They were surprised, then, to be set free without a court date after only 17 days.
Biscet was again surprised to discover, after inquiring about the status of any charges against him, that the case was closed. The authorities, however, balked at putting this in writing.
Rosado and Biscet doubted that this was the end of their ordeal.
“We always knew that our fight would imply risks, and we had decided to take it because the cause of life cannot be abandoned in Cuba, especially if we want to aspire to a better future,” Biscet told Cuba Free Press soon after his release.
Biscet argued that abortion is not just a grave personal sin. It — along with many of the government's other policies on life issues — are a threat to the country's long-term viability.
Cuba is the only Latin American country in which abortion is legal and, not surprisingly, the one with the lowest birthrate.
The potential for disaster this implies has not been lost on at least some of Cuba's state agencies. The Center for Population Studies warned in 1998 that Cuba could become a country of older persons by 2020.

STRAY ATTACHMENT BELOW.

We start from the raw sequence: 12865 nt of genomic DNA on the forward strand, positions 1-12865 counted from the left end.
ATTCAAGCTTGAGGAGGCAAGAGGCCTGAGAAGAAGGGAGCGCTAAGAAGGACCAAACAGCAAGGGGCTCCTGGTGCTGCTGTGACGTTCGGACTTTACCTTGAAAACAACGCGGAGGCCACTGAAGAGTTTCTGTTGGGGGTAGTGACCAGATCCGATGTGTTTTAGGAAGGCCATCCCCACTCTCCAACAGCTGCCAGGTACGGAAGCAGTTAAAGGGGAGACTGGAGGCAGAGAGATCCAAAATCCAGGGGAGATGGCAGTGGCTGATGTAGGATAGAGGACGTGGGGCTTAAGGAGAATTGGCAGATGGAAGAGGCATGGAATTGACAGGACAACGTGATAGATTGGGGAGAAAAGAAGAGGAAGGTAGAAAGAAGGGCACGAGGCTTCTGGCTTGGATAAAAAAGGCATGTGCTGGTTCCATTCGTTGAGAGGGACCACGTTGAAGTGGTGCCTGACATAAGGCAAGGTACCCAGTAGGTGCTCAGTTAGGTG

Juan Carlos Alfonso Fraga, director of the population center, explained that, due to birth control policies, which include free abortions, the population rate dropped to an anemic rate of 1.5 child per woman, well below the 2.5 that Cuba needs to maintain its population of 11 million. At the current birthrate, one of every four Cubans will be over 60 by 2020.
According to Fraga, the over-60 segment of the population already exceeds 13%. The authorities acknowledge that, due to the availability and promotion of birth control and abortion, the youngest segment of the population has become conditioned to think of small families as the norm and even in the best interests of society.
Aware of the trend, Pope John Paul II denounced birth control and abortion during his 1998 visit to the island. “The family, fundamental cell of society and guarantee of its stability, suffers a crisis that affects the larger society,” said the Holy Father during the Mass for the Family celebrated in Santa Clara.
Pope John Paul denounced abortion as “not only an abominable crime, but an absurd impoverishment of the human person and society itself.” He also said that it “leaves deep and negative traces in the young, who are called to incarnate the authentic moral values to consolidate a better society.”
A few months later, during the feast of Our Lady of El Cobre, patroness of Cuba, Cardinal Jaime Ortega y Alamino, archbishop of Havana, used the occasion of his first radio broadcast — a concession to the Church following the papal visit — to defend the right to life.